Chapter XX


Let me weep
My youth and its brave hopes, all dead and gone,
In tears which burn! Would I were sure to win
Some startling secret in their stead, a tincture
Of force to flush old age with youth, or breed
Gold, or imprison moonbeams till they change
To opal shafts! - only that hurling it
Indignant back, I might convince myself
My aims remained supreme and pure as ever.

- Browning, Paracelsus.

The immediate result of the Commissioners' visit to Mortlake was a gift of a hundred marks from the Queen. The Countess of Warwick sent off "her gentleman, Mr. Jones, very speedily," to tell Dee that Sir Thomas Gorges "had very honorably dealt for" him in the matter, and that the gift was granted. The money was brought next day (December 2) by Sir Thomas himself. He brought also a letter "full of courtesie and kindness and a token of six old angells of gold," from Lady Howard to Jane. Dee seems to have become intimate with Lady Warwick through his early friendship with John Dudley, Earl of Warwick, who died, aged twenty-four, in 1554. In his Preface to Euclid, Dee has left an etched portrait of his own age. "No two besides himself," says Dee, "can so well say what roots vertue had fastened in his breat, what rules of godly and honorable life he had framed to himself, what vices noteable he took great care to eschew, what prowesses he purposed and meant to achieve."

Dee's "few lynes of thankfulness" to the Queen for her gift were probably written at once, but only delivered by Lady Warwick on February 15, at Hampton Court, on the eve of a move to Somerset House.

On the strength of this dole, Dee was able to settle some pressing debts, and to hire a coach and go off with his wife and Arthur and Kate, to spend Christmas and New Year's Day at Tooting, "at Mr. R. Luresey his howse." The Lord Treasurer, he reports, lay dangerously sick at the time. On the 2nd they returned. On the 7th, welcome letters, perhaps containing money, arrived from Count Laski in Livonia, to which Dee replied on the 20th, sending his letter by a Danish ship called the John of Dansk.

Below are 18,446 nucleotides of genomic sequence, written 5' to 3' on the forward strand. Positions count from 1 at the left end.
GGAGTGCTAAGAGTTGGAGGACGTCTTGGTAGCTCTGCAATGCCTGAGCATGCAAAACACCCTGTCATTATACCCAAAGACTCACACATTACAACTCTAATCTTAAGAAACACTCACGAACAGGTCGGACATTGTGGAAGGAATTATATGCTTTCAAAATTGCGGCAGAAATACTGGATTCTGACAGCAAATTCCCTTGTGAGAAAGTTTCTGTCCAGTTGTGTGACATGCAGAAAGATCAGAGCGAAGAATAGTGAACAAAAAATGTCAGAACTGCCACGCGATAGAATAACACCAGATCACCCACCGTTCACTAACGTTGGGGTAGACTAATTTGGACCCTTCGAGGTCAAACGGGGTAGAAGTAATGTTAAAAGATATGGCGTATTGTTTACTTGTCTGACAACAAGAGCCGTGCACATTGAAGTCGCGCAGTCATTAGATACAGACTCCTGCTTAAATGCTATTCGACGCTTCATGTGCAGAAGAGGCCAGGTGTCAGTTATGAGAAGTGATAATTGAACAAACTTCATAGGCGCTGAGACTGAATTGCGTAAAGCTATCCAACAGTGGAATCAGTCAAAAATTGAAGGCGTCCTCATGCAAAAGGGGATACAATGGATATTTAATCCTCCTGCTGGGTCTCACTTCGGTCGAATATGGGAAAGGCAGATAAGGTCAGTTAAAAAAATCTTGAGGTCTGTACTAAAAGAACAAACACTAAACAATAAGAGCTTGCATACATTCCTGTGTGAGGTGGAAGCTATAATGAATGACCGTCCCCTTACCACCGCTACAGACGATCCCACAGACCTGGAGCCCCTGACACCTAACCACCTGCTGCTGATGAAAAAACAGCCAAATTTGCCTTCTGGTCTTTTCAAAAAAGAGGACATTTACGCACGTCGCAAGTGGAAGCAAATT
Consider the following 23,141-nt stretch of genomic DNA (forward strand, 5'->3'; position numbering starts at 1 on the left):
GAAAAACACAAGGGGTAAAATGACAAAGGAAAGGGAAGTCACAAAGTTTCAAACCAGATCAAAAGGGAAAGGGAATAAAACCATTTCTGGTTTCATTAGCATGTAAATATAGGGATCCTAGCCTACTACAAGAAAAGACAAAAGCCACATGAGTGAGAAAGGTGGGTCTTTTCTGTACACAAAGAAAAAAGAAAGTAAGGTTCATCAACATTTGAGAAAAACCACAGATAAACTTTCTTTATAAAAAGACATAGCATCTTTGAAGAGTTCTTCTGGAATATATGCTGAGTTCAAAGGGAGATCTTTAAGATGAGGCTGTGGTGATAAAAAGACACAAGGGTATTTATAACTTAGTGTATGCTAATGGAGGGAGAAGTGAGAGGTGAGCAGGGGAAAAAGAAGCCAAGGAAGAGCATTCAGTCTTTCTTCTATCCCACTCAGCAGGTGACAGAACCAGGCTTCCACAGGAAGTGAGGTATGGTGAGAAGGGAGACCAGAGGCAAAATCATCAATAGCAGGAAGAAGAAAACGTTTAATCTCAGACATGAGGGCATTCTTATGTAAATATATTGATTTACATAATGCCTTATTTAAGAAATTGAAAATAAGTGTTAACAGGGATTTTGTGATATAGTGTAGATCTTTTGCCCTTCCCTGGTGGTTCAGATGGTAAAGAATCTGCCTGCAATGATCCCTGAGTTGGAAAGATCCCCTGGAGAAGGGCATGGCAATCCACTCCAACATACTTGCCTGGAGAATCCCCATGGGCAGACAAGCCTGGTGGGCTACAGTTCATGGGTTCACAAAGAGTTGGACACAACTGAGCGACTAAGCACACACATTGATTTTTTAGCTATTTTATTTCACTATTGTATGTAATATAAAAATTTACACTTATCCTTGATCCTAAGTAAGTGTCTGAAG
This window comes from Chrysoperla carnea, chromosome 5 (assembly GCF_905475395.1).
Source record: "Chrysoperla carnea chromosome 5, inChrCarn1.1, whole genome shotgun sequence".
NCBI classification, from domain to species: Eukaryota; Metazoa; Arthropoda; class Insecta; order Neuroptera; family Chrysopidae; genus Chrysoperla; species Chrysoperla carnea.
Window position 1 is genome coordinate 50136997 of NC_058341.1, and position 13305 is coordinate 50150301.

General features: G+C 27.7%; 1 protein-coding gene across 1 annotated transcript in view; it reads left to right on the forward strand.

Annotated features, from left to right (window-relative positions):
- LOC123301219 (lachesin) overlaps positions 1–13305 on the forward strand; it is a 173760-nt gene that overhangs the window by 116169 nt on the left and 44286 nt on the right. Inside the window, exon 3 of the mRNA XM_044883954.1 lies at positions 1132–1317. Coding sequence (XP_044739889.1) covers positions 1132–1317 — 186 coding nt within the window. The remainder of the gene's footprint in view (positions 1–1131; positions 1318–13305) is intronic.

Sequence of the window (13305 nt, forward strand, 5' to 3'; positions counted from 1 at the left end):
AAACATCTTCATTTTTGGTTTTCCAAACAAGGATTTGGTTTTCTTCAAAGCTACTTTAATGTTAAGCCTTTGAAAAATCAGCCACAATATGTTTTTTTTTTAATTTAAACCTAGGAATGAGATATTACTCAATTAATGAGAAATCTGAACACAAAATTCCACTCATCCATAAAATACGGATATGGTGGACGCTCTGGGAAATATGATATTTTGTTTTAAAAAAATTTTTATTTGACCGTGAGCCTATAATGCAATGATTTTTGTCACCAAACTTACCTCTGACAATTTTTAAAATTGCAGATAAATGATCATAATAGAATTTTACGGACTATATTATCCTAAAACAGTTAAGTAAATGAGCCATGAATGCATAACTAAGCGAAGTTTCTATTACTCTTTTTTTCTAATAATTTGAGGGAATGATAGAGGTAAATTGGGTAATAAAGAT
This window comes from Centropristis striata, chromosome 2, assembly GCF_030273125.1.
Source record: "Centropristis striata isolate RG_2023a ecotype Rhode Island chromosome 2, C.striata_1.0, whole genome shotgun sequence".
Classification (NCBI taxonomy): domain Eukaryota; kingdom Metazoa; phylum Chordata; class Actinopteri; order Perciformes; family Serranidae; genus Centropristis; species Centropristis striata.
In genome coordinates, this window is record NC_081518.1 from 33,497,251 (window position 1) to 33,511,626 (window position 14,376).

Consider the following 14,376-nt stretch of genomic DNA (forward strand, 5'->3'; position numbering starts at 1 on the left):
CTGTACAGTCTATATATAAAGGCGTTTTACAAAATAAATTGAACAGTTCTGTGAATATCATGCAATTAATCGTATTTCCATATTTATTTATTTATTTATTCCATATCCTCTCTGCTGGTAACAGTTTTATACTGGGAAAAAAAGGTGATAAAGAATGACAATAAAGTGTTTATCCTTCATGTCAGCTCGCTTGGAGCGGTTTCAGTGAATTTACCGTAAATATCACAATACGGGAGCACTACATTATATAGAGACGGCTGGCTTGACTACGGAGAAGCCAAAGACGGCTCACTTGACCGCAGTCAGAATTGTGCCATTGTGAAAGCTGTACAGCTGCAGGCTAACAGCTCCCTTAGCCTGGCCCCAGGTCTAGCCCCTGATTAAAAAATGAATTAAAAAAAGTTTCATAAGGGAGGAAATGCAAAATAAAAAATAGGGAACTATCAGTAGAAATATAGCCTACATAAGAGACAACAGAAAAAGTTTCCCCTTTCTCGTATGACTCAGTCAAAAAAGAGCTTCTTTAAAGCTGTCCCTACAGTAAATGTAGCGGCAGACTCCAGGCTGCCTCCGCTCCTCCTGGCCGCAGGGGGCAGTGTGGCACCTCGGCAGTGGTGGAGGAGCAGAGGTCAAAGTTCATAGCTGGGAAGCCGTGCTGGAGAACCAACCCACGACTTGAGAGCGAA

His reputation as an astronomer and mathematician now procured for Dee a pupil, from whom he was to receive in exchange a considerable gift or loan.

"March 17, 1593. At six after none received from Mr. Francis Nicholls £15, part of one hundred pounds, the rest whereof, £85, is to be receyved from Mr. Nicholls within a fortnight after the annunciation of Our Lady next; and after that in the beginning of June £100, and in Julie the third hundred pownds, and I am to teach him the conclusion of fixing and teyming of the moon."

A rather unwise purchase seems to have been made this may; Dee bought the "next mansion house, with the plat and all the appertenances abowt it," of Mr. Mark Pierpoint, of Mortlake. It is true the whole mansion only cost £32, but it entailed other purchases and soon had to be mortgaged. Possession was not obtained till the autumn. A "hovel" in the yard was bought from Goodman Welder in July for a new angel and five new shillings. The bargain with Pierpoint was concluded in the street, when "before Jane my wife, I gave him a saffron noble in ernest for a drink penney."

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